Posted Nov 2, 2009 at 7:56 AM | Permalink | Reply

        Re: Steve McIntyre (#20),
        Radial asymmetry is often seen in trees with root or crown damage. The cambium connected to the damaged portions declines in activity, while the cambium connected to the intact portion picks up in activity (not unlike the bcps). You can’t tell from an external examination which parts of the cambium will be in decline and which will have heightened activity. I’m not sure if this pattern is documented in the literature. I would like to see some of Hantemirov’s sections. I surmised earlier he may have been choosing the fattest diameter with the fatter outer rings in declining trees in order to get the crossdating correct, thus inadvertently biasing the rw chronology.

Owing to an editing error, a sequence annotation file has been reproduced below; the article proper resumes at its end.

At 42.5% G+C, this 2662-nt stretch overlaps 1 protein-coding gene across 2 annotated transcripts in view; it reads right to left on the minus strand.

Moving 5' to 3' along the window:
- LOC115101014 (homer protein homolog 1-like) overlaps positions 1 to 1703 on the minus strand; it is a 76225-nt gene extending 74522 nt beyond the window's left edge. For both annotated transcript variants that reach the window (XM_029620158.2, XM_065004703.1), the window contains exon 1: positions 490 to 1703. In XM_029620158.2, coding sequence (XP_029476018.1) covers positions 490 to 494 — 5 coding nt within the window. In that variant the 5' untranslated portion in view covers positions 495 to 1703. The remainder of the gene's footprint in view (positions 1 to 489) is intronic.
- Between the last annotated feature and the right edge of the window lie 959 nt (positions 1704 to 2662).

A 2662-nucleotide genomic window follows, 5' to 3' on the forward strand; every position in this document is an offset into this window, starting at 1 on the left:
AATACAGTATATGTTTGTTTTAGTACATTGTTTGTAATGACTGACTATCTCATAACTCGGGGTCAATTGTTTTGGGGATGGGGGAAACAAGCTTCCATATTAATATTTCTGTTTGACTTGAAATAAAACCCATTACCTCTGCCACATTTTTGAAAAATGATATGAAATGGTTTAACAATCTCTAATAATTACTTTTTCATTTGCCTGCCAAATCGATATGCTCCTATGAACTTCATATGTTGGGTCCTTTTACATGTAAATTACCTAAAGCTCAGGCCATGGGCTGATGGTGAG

• MrPete
          Posted Nov 2, 2009 at 8:11 AM | Permalink

          Re: bender (#21),

          I surmised earlier he may have been choosing the fattest diameter with the fatter outer rings in declining trees in order to get the crossdating correct, thus inadvertently biasing the rw chronology.

          This is the concern I expressed earlier. The requirements of the crossdating methodology (non-complacent samples) can have a significant impact on the data we collect.

        • bender
          Posted Nov 2, 2009 at 8:55 AM | Permalink

          Re: MrPete (#22),